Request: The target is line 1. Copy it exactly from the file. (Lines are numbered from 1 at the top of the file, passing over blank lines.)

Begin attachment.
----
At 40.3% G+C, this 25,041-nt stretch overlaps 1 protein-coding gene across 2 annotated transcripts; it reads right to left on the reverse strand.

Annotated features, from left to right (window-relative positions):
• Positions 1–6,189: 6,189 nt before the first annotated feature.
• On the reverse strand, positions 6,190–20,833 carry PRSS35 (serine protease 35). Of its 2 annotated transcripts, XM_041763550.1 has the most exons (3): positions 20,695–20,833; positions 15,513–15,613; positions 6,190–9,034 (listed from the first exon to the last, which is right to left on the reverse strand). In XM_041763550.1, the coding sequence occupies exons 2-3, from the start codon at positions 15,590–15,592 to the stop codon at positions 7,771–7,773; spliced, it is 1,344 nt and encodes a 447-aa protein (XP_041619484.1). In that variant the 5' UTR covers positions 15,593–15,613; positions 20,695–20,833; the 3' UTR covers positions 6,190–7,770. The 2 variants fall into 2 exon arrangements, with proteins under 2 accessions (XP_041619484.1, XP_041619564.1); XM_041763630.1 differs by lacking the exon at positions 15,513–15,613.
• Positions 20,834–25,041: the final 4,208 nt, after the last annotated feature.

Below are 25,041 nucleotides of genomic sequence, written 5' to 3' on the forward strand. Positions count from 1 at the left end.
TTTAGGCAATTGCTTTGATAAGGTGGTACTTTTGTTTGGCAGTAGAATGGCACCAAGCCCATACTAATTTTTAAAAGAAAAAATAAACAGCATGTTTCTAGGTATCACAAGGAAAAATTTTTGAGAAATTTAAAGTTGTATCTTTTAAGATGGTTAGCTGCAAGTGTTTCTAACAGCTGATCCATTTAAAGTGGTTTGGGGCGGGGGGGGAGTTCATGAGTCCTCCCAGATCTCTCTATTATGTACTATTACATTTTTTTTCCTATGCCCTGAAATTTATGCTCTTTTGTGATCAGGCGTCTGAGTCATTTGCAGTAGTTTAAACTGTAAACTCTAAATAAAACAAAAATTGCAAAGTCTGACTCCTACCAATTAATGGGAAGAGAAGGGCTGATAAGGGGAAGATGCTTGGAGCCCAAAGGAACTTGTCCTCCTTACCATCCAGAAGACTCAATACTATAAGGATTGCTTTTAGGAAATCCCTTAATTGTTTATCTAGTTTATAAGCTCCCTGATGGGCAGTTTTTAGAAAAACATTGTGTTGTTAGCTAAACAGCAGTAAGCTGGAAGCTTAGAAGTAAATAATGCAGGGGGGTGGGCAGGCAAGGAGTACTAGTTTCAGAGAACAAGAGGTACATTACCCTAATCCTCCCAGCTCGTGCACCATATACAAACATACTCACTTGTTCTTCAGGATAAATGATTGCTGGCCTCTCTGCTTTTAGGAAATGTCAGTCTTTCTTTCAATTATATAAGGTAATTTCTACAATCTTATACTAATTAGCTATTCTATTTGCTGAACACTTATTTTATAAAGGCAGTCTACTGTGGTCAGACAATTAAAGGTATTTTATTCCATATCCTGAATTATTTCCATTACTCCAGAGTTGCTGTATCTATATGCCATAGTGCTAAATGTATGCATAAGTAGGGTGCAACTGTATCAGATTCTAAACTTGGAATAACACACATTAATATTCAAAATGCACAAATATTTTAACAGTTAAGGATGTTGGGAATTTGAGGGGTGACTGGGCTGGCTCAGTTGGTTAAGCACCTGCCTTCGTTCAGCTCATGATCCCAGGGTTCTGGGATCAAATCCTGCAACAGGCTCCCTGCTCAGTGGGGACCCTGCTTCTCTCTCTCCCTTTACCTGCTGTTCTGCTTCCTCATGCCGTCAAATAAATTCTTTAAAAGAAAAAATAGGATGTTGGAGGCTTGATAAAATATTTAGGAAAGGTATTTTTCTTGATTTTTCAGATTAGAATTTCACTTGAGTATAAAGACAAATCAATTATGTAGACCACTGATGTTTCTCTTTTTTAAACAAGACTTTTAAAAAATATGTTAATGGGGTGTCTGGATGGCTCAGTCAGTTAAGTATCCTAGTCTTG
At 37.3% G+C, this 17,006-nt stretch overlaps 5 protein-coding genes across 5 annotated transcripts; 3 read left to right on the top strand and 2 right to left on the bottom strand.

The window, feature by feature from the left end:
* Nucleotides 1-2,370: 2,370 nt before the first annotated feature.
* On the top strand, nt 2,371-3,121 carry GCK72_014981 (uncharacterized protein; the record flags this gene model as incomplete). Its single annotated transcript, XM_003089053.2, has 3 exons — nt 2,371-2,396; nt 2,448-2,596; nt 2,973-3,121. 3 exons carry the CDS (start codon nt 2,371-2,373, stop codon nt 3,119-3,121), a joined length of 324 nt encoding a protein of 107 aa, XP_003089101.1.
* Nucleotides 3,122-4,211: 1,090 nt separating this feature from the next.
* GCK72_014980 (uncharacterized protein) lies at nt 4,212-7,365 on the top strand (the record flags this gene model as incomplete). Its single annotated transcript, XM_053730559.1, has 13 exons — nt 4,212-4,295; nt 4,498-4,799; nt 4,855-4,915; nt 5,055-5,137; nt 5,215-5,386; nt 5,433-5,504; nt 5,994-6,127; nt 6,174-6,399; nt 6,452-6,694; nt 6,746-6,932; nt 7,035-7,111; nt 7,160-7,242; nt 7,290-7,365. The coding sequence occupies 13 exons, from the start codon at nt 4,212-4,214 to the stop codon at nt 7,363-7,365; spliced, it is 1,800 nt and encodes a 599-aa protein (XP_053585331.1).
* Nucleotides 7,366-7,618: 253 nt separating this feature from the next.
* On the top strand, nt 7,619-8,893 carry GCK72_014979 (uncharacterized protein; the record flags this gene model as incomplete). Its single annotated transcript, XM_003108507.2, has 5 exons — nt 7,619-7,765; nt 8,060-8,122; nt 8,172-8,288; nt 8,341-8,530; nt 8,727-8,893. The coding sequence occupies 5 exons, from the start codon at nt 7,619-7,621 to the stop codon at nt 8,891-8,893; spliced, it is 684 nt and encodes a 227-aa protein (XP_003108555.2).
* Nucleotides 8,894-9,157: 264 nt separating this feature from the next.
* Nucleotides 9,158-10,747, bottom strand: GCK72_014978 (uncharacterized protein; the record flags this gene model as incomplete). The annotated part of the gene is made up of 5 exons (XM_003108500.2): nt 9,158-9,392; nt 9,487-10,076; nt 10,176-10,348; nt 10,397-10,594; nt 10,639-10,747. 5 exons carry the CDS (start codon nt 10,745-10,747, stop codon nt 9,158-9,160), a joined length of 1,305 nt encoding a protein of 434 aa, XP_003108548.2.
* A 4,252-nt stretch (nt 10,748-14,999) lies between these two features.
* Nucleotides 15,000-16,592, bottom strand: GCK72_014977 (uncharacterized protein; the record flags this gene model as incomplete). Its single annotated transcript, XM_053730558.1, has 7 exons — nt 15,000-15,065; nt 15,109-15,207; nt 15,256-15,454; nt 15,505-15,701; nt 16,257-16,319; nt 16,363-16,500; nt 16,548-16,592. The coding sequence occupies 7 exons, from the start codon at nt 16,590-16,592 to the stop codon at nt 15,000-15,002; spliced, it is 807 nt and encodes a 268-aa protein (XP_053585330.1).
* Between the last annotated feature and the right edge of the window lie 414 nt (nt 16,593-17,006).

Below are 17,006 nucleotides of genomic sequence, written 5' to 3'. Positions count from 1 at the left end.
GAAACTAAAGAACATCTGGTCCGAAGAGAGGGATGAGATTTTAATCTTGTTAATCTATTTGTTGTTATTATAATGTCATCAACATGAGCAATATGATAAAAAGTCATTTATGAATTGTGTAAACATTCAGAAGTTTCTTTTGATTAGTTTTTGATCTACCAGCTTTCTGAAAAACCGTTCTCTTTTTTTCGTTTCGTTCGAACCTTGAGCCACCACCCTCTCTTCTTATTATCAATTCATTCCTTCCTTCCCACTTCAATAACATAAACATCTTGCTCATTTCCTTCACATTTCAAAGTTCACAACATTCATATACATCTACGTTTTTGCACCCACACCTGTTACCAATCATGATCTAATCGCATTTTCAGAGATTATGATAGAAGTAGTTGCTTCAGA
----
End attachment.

At 40.3% G+C, this 25,041-nt stretch overlaps 1 protein-coding gene across 2 annotated transcripts; it reads right to left on the reverse strand.